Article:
7. Avoid equating your experiences with those of the person speaking. All experiences are individual. It is not about you, so when someone tells you their story don’t then jump in with something similar that happened to you. This is about connection and empathy. It isn’t about you.
8. As you listen, let ideas come into your head and let them go out. Don’t grab an idea and hold onto it, waiting for your chance to say it out loud. Let those ideas waft through, but keep listening, that way you will remain present.
9. Make sure you understand what is being communicated to you rather than assuming you do. Clarify meaning.
1. Don’t pass judgement. Just don’t ever do that. The last thing anyone needs is your judgement. If someone has trusted you enough to share something as personal as their struggles with mental health, repay that trust with kindness, empathy and support.
2. Often people don’t want you to do anything other than listen. They need to feel heard. In this way you validate their experience.
3. If you are going to respond, say things like, “That’s terrible. That must feel awful.” “I’m sorry you are going through this; it sounds really painful.” “Thank you for trusting me enough to talk to me. I’m here for you.”
4. Here’s a list of things to NEVER say:
- “That happened to me once but worse.” It isn’t a competition.
- “At least you’re… (good looking, rich, loved, employed, etc) It invalidates their feelings.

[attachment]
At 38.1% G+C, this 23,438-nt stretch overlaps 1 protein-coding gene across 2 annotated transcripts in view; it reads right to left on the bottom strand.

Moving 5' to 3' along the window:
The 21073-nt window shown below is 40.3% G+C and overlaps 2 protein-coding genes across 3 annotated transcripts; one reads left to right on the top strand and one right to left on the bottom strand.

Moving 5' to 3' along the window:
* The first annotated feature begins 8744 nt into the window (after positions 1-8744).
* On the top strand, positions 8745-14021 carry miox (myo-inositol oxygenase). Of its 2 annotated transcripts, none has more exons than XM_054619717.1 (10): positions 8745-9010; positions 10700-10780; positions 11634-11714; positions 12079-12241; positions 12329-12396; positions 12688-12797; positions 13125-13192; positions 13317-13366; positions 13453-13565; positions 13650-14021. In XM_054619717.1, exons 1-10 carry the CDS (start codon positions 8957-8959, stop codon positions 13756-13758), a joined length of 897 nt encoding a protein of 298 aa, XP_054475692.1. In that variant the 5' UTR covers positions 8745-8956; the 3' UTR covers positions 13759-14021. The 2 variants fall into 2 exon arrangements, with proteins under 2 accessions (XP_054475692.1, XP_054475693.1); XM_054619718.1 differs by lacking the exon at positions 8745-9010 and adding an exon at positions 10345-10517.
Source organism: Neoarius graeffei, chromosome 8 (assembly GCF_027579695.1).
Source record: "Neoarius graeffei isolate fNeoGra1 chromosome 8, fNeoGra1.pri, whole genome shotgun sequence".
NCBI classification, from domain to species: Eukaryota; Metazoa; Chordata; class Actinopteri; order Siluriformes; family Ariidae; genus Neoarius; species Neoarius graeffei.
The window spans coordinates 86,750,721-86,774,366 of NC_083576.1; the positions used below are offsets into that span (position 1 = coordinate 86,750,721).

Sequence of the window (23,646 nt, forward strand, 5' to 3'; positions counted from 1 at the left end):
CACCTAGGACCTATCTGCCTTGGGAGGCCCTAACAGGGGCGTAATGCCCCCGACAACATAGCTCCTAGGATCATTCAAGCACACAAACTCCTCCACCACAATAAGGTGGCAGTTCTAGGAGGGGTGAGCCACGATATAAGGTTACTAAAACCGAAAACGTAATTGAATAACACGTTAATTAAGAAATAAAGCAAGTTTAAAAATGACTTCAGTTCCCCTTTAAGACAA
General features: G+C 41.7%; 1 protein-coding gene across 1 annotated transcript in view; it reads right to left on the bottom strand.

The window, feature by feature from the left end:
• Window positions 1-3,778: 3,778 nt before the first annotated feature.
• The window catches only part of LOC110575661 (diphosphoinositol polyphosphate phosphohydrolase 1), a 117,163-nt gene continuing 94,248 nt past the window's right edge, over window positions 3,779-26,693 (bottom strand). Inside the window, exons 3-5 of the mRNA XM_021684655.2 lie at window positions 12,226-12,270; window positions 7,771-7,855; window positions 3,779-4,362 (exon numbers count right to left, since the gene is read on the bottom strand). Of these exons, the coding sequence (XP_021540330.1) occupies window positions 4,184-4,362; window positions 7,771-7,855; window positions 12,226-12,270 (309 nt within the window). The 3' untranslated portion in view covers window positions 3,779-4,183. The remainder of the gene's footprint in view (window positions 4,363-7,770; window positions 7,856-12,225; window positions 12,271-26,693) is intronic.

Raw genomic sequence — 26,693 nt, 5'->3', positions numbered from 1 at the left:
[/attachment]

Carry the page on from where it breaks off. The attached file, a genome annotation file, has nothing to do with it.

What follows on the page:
- “Cheer up” Has that every worked in the history of time?
- “I don’t know what you’ve got to complain about, look how great your life is.” Clearly life is not that great for them!
5. If you think the person needs to take action, offer to take that action with them.
- “We can make an appointment to see a doctor.”
- “I can drive you home and stay with you”
- “Let’s call and ask your wife/brother/partner to come around and be with you.”
- At the very least express your support of them taking action if they need to.
6. If the person becomes emotional and cries, that’s okay. Don’t try and make them stop. Crying is a powerful form of emotional regulation. It will make them feel better physically and emotionally. It might be uncomfortable for you to see them cry. That’s okay, sit with that discomfort. This isn’t about you.
7. If you don’t know what to say or do, say you don’t know. Err on the side of caution. You don’t have to be an expert at everything.
a. Let them know you’re glad they shared with you.
b. Acknowledge you don’t know what to do or say, but that you want to do whatever they think will help. If they don’t know, help figure it out together.
c. If all else fails call a helpline manned by mental health experts like Lifeline or Kids Helpline.
Financial resources are incredibly important, but ultimately, the mental health of our community is contingent on connection. If we build connection with those in our lives, they are more likely to talk to us when it matters. That’s what we want. That’s when “Are you okay?” becomes a really powerful question.